The Canadiens had, in fact, come out hitting from Game 1 of the series and now, in what was to be the last game, it was obvious that Toronto tempers were frayed. Toe Blake actually cautioned his Canadiens to avoid fights.
"We're good enough to win without fighting," he told them beforehand. And afterward he said: "Well, that shows you how much they listen to me."
The fights that went on between these statements made that game a subject for awed study by the league's statisticians. The war began in the first period when Ferguson elbowed Pete Stemkowski of the Leafs. Stemkowski responded with a fist but lost the decision to Ferguson. Shack came over to deliver a protesting swing and found himself jostled out of position by Claude Larose. The Canadiens' Dave Balon rushed to Larose's assistance, holding Shack while Larose threw rights and lefts at Shack's nose, which may be the biggest in professional sport. (At one time he was known as Pinocchio.) Then there were Ted Harris, the Canadiens' second-best policeman, and Orland Kurtenbach, the Leafs' utility player who is—now was—considered the best puncher in the league. They sparred for a minute. Kurtenbach threw a left-right combination that did little harm. Harris then caught Kurtenbach with a right, followed it with a left, and Kurtenbach sagged to the ice, where Harris pounced on him. They wrestled there for several minutes.
Out of it all, Ferguson had the honor of being required to sit out a full 20 minutes of the game. The brawl lasted 17 minutes and it took Referee Art Skov another 15 minutes to work out what the penalties were. In total, he assessed 124 minutes in the box. There were two minor penalties, a dozen five-minute major penalties and six misconduct penalties. With records falling all over the lot, the statisticians were delighted.
But many fans to the contrary notwithstanding, in hockey the game's the thing, and Montreal went on to win with Gilles Tremblay proving the most effective attacker. Toronto had gone into the lead in the first period on a goal by Larry Hillman. In the second, Tremblay scored twice on power plays. It was an anticlimax when Jim Roberts and Dick Duff added two more Montreal scores in the third period.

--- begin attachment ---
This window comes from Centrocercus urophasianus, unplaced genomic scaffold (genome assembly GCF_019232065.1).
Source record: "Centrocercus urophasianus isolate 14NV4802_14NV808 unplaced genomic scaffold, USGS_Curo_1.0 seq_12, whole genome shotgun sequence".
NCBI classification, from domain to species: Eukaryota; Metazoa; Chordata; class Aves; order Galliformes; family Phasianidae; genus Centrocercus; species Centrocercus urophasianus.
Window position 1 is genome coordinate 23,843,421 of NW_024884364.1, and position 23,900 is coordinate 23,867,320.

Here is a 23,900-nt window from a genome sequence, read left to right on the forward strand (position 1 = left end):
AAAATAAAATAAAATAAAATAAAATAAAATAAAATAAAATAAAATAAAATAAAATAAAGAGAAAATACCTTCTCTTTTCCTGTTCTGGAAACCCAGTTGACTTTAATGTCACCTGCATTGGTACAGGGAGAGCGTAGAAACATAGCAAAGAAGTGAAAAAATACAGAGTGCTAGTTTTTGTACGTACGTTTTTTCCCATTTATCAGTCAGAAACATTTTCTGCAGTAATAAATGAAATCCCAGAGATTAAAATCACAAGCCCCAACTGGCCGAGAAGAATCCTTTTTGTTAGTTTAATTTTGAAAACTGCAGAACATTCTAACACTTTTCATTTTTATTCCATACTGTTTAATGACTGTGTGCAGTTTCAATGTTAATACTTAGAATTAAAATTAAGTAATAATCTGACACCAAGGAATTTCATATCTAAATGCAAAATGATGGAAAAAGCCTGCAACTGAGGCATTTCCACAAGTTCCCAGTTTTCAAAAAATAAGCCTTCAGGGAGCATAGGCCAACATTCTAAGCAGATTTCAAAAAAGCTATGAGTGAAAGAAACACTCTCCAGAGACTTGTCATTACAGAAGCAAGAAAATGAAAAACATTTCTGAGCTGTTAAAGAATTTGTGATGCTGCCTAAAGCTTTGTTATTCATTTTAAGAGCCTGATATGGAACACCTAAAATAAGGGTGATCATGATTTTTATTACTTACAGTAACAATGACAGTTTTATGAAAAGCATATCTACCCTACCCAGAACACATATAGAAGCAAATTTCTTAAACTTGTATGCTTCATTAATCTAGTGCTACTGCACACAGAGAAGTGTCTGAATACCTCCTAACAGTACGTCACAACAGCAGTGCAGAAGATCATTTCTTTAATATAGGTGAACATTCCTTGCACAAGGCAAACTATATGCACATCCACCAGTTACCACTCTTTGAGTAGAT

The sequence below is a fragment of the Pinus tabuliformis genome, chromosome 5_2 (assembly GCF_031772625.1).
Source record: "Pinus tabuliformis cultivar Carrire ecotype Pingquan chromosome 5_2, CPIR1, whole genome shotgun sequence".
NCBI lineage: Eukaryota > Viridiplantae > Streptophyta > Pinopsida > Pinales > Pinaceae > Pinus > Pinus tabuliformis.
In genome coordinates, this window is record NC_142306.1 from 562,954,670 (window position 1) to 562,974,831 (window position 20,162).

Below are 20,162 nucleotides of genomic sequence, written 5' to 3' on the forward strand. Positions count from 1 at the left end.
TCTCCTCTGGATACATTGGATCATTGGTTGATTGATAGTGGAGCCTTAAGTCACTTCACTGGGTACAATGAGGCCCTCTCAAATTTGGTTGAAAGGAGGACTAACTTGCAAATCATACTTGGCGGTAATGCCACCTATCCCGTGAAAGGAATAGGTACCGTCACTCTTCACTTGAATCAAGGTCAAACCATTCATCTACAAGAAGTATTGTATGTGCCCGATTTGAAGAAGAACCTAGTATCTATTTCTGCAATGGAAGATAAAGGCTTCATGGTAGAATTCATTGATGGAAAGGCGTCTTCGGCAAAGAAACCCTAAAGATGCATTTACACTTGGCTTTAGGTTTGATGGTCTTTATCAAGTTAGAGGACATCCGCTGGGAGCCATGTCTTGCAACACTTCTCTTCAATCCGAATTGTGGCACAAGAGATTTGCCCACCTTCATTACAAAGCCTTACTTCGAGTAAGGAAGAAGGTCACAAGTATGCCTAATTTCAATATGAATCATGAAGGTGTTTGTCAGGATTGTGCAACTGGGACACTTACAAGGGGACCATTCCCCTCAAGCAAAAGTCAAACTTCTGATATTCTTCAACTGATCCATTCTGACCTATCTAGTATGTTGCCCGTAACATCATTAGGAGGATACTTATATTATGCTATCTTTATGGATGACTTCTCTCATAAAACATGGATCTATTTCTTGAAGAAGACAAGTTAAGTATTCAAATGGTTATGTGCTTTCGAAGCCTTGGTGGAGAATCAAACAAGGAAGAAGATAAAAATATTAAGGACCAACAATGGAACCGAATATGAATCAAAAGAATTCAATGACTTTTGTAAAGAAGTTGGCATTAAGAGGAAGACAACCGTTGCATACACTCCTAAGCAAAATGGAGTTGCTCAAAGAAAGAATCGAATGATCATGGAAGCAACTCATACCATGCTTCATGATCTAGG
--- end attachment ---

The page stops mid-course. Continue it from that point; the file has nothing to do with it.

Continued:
Meanwhile, south of the border, a less one-sided series was being played out in Chicago and Detroit. Chicago had come through the season in second place, possibly as a result of the emphasis put on making sure that Bobby Hull got his chance at beating Maurice (The Rocket) Richard's record of 50 goals in a season.
Bobby beat it all right. He shot his 51st goal on March 12 (SI, March 21) and wound up the regular season three weeks later with three more goals and enough assists to give him an additional record for scoring points, but his team was in second place and he himself had a lame left knee that was further injured early in the playoffs. This physical handicap was made worse by the clinging tactics of Detroit's tigerlike Bryan Watson, whose sole assignment was to keep Hull too busy to put his famous slap and wrist shots—the fastest in hockey—to effective use.
Sid Abel, coach of the Red Wings, had declared quite brazenly before the playoffs that his sole hope of beating a Chicago team that had overwhelmed him throughout the regular season was to "hit" the Hawks. The Wings did hit the Hawks and hit them hard in the very first game. They lost 2-1, but the new strategy made them look respectable against Chicago for the first time since regular-season play began, and Abel determined that he would continue it.
"I wouldn't say it was a rough game," he said after that first defeat, "but rather that it was just playoff hockey, what you expect to see in the playoffs. We're going to keep right on hitting."
Hull is pretty much accustomed to being followed about the rink. All season long he had been shadowed by experts like Claude Provost of Montreal and Ed Westfall of Boston. He had shrugged them off and made his record nonetheless. But Watson quite clearly got on the big blond's nerves and toward the end Hull permitted himself a mild complaint.